Saturday, October 20, 2007

Saturday Surprises

I came across two bits of interesting news this morning. The first has to do with Peanuts creator Charles Schultz being, according to his biographer, David Michaelis, "a funny, warm and charming man with a great sense of calm and decency. But he also had a lifetime of being lonely, misunderstood and unhappy". Instead of happiness being a warm puppy, Schultz would insist that "Happiness is a sad song", perhaps like Morrissey's Everyday is Like Sunday. I do not think this too surprising. It does make the world of Charlie Brown, Lucy, Linus, Sally, Snoopy, and Peppermint Patty that Schultz bequeathed us all the more valuable.


In a Q & A session, held in a packed Carnagie Hall in New York City, Harry Potter author, J.K. Rowling, was asked whether Dumbledore ever found "true love". Her initial response to this question was quite succinct: "Dumbledore is gay". She then added that the much revered Hogwarts headmaster, in his younger years, "was smitten with rival Gellert Grindelwald, who he beat in a battle between good and bad wizards long ago".

Rowling explained Albus' infatuation with Grindelwald, thus: "'Falling in love can blind us to an extent,' she added, saying Dumbledore was 'horribly, terribly let down'". She also said that "his love for Grindelwald was his 'great tragedy'. It once again shows that one should not underestimate the complexity of Rowling's writing.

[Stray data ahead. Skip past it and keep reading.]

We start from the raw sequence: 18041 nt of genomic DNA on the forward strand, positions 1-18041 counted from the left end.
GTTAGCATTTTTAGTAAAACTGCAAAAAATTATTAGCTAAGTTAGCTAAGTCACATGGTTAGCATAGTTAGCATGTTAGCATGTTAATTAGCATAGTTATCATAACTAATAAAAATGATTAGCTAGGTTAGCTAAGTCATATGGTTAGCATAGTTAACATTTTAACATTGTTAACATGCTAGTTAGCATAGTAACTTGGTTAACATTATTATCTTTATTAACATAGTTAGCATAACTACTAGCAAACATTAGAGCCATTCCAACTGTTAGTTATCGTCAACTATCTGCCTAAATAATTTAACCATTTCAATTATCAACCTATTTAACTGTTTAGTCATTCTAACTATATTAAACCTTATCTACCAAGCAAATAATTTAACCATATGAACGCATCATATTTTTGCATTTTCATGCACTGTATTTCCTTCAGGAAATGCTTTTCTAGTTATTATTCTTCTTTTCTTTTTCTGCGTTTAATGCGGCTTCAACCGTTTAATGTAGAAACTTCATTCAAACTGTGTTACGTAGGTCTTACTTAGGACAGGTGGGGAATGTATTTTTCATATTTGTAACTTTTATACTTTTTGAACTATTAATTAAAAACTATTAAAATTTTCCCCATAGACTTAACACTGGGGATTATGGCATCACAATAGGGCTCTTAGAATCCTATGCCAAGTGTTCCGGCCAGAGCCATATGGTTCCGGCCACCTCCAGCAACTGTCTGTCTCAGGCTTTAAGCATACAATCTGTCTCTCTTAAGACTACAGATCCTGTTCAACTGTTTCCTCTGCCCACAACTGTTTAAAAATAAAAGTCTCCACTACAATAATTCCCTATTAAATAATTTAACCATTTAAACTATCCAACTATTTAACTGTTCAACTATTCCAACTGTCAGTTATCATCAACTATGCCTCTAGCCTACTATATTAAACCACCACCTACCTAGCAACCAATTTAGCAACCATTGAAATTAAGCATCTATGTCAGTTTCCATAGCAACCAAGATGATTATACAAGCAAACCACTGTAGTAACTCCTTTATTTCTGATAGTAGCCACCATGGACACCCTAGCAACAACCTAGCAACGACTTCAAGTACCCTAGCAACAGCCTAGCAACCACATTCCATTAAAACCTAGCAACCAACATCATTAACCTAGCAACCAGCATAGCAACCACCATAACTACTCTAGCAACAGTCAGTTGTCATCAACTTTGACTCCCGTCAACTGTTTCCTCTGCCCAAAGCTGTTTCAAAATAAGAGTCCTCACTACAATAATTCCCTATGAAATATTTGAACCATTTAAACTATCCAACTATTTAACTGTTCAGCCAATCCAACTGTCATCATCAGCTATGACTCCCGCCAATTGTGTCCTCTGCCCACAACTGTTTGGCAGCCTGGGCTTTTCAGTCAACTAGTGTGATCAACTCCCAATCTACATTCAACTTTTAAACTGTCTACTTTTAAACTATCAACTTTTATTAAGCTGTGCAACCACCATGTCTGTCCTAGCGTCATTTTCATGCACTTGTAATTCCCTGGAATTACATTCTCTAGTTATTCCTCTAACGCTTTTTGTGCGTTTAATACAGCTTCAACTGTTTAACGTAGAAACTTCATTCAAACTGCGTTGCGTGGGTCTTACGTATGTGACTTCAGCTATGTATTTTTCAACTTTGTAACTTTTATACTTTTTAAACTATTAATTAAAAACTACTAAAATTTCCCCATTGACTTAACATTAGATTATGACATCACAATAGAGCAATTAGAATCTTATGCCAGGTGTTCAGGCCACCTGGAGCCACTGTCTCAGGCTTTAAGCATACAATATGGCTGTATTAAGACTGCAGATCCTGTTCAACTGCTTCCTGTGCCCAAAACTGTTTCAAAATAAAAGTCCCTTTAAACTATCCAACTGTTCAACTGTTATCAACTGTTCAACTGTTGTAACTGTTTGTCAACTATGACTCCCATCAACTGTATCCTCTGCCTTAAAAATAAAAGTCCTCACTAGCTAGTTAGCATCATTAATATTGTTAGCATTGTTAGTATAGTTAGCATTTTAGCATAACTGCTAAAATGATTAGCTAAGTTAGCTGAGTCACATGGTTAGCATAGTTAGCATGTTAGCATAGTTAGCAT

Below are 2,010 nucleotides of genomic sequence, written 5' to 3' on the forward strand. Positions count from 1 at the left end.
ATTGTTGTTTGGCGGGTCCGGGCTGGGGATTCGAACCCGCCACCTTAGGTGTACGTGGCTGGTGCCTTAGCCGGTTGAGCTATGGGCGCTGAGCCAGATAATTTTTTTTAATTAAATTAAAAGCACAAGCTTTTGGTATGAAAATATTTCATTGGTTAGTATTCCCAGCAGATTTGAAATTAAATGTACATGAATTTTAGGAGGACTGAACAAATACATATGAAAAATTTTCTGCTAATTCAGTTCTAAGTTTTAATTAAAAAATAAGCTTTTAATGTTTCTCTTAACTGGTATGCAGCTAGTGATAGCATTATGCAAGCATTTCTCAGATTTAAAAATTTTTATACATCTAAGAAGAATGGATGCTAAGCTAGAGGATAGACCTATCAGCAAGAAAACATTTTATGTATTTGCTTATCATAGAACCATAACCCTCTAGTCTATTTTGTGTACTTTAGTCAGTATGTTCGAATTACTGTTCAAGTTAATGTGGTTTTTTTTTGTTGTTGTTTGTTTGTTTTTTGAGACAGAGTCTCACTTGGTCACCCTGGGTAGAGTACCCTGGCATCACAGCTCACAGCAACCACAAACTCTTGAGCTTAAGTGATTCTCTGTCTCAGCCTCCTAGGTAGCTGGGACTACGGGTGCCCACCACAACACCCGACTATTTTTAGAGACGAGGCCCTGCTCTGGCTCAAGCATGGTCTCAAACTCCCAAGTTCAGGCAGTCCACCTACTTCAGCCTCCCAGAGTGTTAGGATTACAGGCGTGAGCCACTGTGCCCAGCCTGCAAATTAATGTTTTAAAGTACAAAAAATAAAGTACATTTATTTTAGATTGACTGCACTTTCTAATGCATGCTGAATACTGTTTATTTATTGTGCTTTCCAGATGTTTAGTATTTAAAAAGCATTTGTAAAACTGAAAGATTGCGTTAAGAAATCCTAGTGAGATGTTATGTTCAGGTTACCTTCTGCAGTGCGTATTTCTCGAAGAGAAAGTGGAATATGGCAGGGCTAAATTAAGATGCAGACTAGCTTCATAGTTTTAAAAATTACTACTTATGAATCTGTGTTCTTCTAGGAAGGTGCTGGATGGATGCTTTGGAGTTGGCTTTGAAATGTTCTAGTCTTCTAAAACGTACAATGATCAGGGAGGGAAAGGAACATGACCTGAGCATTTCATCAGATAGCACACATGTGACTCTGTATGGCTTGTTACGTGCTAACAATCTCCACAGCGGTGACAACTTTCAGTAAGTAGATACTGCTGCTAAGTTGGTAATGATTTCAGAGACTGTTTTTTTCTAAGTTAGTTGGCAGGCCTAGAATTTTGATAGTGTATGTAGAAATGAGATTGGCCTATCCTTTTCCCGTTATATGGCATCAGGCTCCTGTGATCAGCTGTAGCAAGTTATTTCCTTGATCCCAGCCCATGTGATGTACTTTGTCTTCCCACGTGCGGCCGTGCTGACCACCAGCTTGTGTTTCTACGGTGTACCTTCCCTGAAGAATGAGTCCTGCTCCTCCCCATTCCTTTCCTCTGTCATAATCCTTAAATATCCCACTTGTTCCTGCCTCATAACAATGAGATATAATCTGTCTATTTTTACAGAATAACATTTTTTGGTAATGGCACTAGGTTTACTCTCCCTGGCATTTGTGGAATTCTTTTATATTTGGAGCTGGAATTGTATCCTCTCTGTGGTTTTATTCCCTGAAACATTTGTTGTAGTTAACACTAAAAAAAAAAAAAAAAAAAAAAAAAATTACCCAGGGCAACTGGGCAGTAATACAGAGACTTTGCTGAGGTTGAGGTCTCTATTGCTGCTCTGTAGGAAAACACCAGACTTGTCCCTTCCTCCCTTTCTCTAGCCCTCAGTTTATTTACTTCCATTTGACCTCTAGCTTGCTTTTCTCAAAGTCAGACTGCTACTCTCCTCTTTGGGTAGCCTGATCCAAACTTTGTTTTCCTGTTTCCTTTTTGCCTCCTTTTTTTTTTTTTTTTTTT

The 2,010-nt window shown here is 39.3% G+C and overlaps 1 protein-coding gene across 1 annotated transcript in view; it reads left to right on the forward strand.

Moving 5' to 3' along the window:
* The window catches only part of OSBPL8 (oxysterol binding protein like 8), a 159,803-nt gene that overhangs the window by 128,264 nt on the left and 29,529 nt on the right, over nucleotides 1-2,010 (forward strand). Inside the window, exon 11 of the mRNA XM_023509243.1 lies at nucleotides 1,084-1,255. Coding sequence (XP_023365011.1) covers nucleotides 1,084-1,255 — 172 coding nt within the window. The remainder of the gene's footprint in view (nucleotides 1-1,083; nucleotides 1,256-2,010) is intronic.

Here are the closing lines of my homily for the Eighteenth Sunday in Ordinary Time for this year, which was 5 August: "The ultimate paradox, taught us by our Lord himself, is that only the person who loses his/her life for his sake will save it. The true master of death, the wise Albus Dumbledore says to Harry Potter, 'does not seek to run away from Death. He accepts that he must die, and understands that there are far, far worse things in the living world than dying' (Harry Potter and the Deathly Hallows, pg. 721). The true master of death, Jesus Christ, shows us that it is only by dying to self that we live forever!"

Writing of homilies, let's not forget that tomorrow is Dies Domini, the Lord's Day. Let us also be mindful that liturgy is the work of all God's priestly people. So (I write in my best admonitory voice), if you're baptized, that means you dear sister and brother! If you're not baptized, like Nacho Libre, who says to his sidekick, Esqueleto, commenting on his never being baptized, "I'm worried about your salvation n' stuff".

3 comments:

  1. Somebody pointed out to me yesterday that the Peanuts character Pigpen plays the bass. So I suppose that Schultz did not think much of bass players...

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  2. I don't know about Schultz, but I love Jaco Pastorius, who we will honor, due to this suggestion, next Friday. Another bass-player who gets far too little recognition is Duran, Duran's John Taylor. Despite their status as kind of a boy band, Taylor, on almost all of their songs, does a lot of nifty bass work, plus he was a big wearer of the jazz oxford shoe, which in the '80s we loved!

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  3. I just saw the reference to Nacho Libre - great movie.

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